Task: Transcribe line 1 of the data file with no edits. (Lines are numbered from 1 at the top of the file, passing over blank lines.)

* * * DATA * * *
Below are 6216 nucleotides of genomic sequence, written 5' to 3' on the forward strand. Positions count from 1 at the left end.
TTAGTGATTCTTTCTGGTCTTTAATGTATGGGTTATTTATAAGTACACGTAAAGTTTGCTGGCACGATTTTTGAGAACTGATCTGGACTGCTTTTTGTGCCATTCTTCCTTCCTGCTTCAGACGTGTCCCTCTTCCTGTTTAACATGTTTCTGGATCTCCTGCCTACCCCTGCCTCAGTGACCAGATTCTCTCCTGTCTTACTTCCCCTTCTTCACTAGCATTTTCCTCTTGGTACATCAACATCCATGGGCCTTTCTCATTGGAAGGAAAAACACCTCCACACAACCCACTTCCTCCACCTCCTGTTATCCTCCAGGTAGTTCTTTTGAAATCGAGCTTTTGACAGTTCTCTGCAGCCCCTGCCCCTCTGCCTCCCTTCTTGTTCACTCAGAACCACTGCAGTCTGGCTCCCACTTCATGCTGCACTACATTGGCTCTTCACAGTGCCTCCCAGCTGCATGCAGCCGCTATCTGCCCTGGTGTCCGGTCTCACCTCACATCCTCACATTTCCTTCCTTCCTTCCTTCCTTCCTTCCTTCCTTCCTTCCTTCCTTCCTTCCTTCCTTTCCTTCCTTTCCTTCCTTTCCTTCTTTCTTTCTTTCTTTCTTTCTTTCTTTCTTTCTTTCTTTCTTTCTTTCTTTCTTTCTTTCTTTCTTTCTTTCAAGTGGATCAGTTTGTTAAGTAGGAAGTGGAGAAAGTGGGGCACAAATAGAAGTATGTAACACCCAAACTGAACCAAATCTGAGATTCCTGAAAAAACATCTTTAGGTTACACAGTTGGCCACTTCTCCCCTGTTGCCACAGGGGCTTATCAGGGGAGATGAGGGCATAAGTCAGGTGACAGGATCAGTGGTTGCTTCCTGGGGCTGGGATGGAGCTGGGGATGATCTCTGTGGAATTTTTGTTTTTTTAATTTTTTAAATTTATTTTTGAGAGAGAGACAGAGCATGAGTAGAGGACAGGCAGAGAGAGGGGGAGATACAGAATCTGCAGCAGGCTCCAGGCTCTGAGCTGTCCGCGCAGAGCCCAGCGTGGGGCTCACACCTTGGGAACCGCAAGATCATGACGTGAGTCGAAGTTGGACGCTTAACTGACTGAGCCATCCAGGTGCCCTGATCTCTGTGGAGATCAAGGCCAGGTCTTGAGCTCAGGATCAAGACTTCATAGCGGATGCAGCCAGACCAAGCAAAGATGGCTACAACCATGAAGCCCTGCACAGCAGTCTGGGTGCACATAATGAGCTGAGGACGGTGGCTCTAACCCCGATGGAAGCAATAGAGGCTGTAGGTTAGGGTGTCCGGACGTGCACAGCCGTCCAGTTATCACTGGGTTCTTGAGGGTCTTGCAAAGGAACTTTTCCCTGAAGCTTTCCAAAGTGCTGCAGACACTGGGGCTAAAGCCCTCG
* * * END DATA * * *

Below are 6216 nucleotides of genomic sequence, written 5' to 3' on the forward strand. Positions count from 1 at the left end.